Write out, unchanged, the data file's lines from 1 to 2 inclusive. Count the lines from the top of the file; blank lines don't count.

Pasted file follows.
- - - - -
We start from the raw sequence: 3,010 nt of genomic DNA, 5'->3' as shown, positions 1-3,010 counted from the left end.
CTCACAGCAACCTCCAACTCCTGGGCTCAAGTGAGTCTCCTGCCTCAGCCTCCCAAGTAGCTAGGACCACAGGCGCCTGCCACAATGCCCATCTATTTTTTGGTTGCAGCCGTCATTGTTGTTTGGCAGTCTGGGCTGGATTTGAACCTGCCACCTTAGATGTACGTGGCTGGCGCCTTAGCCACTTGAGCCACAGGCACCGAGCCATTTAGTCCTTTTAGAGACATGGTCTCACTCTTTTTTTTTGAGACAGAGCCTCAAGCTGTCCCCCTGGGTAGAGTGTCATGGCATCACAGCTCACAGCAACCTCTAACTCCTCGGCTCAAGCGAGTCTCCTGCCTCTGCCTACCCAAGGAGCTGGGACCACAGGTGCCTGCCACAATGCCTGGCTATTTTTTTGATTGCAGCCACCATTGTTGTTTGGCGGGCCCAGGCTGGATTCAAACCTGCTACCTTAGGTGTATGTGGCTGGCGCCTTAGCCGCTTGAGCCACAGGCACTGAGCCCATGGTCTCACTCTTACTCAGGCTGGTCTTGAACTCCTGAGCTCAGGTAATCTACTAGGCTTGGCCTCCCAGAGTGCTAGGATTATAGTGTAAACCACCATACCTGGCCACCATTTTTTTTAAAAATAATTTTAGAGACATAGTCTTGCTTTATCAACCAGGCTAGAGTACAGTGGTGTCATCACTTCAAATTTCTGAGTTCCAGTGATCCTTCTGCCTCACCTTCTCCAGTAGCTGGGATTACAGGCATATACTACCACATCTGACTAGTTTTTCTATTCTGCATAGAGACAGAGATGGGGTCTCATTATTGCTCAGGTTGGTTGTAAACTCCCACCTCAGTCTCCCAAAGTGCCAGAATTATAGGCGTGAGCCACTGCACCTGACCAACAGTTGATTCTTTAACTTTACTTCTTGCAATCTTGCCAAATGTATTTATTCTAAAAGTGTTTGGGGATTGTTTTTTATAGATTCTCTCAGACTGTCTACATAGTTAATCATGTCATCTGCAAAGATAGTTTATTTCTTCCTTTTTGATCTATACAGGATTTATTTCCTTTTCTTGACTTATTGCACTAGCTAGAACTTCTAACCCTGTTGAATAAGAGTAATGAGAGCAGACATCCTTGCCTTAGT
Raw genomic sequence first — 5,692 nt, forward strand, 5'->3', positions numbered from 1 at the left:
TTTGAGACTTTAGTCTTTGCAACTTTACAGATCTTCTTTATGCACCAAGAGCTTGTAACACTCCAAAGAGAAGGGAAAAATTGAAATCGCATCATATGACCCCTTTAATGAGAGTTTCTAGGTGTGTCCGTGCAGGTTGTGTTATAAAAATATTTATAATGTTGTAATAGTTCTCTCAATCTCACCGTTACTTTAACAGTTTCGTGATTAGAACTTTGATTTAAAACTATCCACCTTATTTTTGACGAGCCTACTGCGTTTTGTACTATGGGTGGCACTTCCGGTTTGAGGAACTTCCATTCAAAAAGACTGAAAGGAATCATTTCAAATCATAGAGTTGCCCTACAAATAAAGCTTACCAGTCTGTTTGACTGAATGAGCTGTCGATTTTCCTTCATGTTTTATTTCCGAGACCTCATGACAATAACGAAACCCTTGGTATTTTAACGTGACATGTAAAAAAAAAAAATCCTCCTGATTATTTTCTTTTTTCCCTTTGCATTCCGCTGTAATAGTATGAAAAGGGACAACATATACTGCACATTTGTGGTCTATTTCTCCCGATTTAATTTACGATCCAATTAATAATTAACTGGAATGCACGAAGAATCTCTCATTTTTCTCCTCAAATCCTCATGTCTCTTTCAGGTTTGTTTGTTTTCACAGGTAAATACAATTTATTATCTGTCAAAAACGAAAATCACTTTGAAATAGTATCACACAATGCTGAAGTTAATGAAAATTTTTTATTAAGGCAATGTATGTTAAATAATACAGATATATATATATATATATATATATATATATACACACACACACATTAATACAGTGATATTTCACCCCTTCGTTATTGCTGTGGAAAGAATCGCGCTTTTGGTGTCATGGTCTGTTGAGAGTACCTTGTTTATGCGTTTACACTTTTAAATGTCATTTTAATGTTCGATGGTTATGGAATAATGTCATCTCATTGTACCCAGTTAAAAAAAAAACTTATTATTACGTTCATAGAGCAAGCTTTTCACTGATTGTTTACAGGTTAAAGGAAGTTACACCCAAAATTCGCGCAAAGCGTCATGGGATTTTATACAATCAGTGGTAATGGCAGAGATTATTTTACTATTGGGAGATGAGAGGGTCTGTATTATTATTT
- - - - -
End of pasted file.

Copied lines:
We start from the raw sequence: 3,010 nt of genomic DNA, 5'->3' as shown, positions 1-3,010 counted from the left end.
CTCACAGCAACCTCCAACTCCTGGGCTCAAGTGAGTCTCCTGCCTCAGCCTCCCAAGTAGCTAGGACCACAGGCGCCTGCCACAATGCCCATCTATTTTTTGGTTGCAGCCGTCATTGTTGTTTGGCAGTCTGGGCTGGATTTGAACCTGCCACCTTAGATGTACGTGGCTGGCGCCTTAGCCACTTGAGCCACAGGCACCGAGCCATTTAGTCCTTTTAGAGACATGGTCTCACTCTTTTTTTTTGAGACAGAGCCTCAAGCTGTCCCCCTGGGTAGAGTGTCATGGCATCACAGCTCACAGCAACCTCTAACTCCTCGGCTCAAGCGAGTCTCCTGCCTCTGCCTACCCAAGGAGCTGGGACCACAGGTGCCTGCCACAATGCCTGGCTATTTTTTTGATTGCAGCCACCATTGTTGTTTGGCGGGCCCAGGCTGGATTCAAACCTGCTACCTTAGGTGTATGTGGCTGGCGCCTTAGCCGCTTGAGCCACAGGCACTGAGCCCATGGTCTCACTCTTACTCAGGCTGGTCTTGAACTCCTGAGCTCAGGTAATCTACTAGGCTTGGCCTCCCAGAGTGCTAGGATTATAGTGTAAACCACCATACCTGGCCACCATTTTTTTTAAAAATAATTTTAGAGACATAGTCTTGCTTTATCAACCAGGCTAGAGTACAGTGGTGTCATCACTTCAAATTTCTGAGTTCCAGTGATCCTTCTGCCTCACCTTCTCCAGTAGCTGGGATTACAGGCATATACTACCACATCTGACTAGTTTTTCTATTCTGCATAGAGACAGAGATGGGGTCTCATTATTGCTCAGGTTGGTTGTAAACTCCCACCTCAGTCTCCCAAAGTGCCAGAATTATAGGCGTGAGCCACTGCACCTGACCAACAGTTGATTCTTTAACTTTACTTCTTGCAATCTTGCCAAATGTATTTATTCTAAAAGTGTTTGGGGATTGTTTTTTATAGATTCTCTCAGACTGTCTACATAGTTAATCATGTCATCTGCAAAGATAGTTTATTTCTTCCTTTTTGATCTATACAGGATTTATTTCCTTTTCTTGACTTATTGCACTAGCTAGAACTTCTAACCCTGTTGAATAAGAGTAATGAGAGCAGACATCCTTGCCTTAGT